China is a unitary state, even though several of its provinces are larger than the average country. Taxation is levied by the central government, albeit through local offices, and some of it is then disbursed to local governments.
The result is that Beijing disposes of more than half of total national tax revenue. The distribution of tax revenue matters, since inter-and intra-regional inequality is a major dimension of economic inequality.
China’s current structure of taxation is regressive, imposing similar levies on taxpayers through consumption tax and VAT, regardless of ability to pay. This is not wholly accidental.
The attractiveness of direct taxes is that they are more certain. Partly because income tax is a recent innovation, the habit of paying it has not yet become ingrained among wage and salary earners, or indeed among companies.
There are extra opportunities for tax evasion for individuals with enough money to travel or move their money abroad in other ways. China, like the US but unlike Hong Kong, levies tax on worldwide income, and those liable to such taxation have developed a range of transactions to conceal or minimise overseas earnings.
When individual income tax was first introduced, it had a disproportionately heavy impact on foreign employees, such as managers of foreign-invested companies, simply because they earned so much more than locals.
At that time, even fewer Chinese earned enough to pay tax than do so now. Officials enjoyed a relatively high standard of living, but mainly through benefits of office which made up for low salaries. The differential incidence of income tax between foreigners and locals has since narrowed as wages have risen.
In the 1980s Beijing introduced fiscal incentives to attract foreign direct investment (FDI). Overseas companies enjoyed an initial tax holiday and an enterprise income tax rate about half that paid by domestic enterprises. These incentives were abolished for new entrants at the beginning of 2008.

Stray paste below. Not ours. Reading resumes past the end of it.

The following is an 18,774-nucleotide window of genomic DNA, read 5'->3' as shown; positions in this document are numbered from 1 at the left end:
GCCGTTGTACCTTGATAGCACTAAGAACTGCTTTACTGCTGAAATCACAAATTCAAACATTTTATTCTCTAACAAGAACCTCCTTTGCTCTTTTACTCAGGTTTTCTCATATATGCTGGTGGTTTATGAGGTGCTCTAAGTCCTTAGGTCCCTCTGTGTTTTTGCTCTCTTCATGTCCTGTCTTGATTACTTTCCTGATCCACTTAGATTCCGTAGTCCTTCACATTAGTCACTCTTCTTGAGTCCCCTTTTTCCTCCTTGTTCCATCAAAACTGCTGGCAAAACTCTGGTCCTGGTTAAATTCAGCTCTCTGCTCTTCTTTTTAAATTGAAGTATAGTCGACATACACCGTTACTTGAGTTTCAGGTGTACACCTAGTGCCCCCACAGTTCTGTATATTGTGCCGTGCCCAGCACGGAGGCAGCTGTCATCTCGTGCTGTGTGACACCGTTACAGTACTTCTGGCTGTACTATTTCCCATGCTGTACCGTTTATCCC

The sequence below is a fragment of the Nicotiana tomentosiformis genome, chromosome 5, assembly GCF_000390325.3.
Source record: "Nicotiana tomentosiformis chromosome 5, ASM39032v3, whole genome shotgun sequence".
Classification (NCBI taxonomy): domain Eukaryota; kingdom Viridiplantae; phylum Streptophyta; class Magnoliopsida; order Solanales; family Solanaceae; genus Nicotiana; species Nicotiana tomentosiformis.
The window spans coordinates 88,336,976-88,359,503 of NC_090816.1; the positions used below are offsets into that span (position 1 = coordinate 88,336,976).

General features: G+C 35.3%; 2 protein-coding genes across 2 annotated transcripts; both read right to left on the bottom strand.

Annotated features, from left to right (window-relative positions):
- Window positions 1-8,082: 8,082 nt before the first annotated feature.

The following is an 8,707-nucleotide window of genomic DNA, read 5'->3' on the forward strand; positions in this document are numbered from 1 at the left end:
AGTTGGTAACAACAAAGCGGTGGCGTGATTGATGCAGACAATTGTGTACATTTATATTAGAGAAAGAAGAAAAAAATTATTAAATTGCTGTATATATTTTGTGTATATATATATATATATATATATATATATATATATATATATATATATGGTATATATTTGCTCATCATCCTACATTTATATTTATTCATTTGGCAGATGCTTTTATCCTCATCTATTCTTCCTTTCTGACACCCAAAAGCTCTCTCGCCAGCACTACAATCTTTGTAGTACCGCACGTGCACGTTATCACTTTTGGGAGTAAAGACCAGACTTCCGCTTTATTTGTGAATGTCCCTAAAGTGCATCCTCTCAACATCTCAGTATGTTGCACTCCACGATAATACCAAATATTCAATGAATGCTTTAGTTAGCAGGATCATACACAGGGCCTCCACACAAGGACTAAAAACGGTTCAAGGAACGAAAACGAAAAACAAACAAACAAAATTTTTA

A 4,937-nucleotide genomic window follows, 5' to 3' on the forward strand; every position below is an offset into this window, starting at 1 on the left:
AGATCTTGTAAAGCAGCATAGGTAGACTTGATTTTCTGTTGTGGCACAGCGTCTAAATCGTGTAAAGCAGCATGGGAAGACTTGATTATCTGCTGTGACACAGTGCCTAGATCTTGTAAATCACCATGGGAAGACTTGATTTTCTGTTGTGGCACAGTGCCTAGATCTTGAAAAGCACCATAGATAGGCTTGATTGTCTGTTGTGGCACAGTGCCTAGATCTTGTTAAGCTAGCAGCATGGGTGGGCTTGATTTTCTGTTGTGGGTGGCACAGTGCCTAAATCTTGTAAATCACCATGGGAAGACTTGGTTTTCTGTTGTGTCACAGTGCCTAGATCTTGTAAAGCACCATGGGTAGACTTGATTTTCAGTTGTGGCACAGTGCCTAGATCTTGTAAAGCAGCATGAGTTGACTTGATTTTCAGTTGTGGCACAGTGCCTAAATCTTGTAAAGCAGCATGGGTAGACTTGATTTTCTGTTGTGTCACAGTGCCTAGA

Incentives were originally offered to compensate foreign investors for poor infrastructure and the lack of an institutional framework for investment. This rationale lost validity as China remedied these deficiencies.
By the 2000s, FDI had come to be no longer regarded as good for development, more as part of the curse of over-investment. Successful domestic enterprises complained of tax discrimination in favour of foreign investors, whom they accused also of monopolising whole sectors, crowding out domestic firms.
As well as abolishing FDI tax incentives, China has made strenuous efforts to reform its internal tax system in line with international practice.
The most prominent example is VAT. When this was introduced in 1984, it was a production-based tax, designed on the basis of central planning, and applied solely to goods and a few services. Its effect has been more like that of an indiscriminate turnover tax, with few deductions available.
In the past five years, there have been gradual moves towards transforming VAT into a consumption-type, destination-based tax applying to a wide variety of goods and services, with a greater availability of deductions and refunds for inputs.
This reform is, however, still far from complete. And there are more strategic choices to be made.
China could upgrade to a developed-country personal income tax aimed at spreading the tax burden and redistributing income. Brackets would have to be set low enough to bring in most workers – at present, most do not earn enough to pay tax.
If effective, this would be a major change: currently, in sharp contrast to most other countries, personal income tax has an almost zero redistributive effect in China.
Alternatively, Beijing might prefer to follow the Hong Kong/Singapore model, in which most people pay no income tax and those who do contribute only a small proportion, typically 15 per cent, of total income.
A similar choice is available with regard to business taxation. A Hong Kong/Singapore rate of enterprise income tax ie around 17 per cent would initially bring in less revenue, but might encourage fuller disclosure and therefore more regular payment.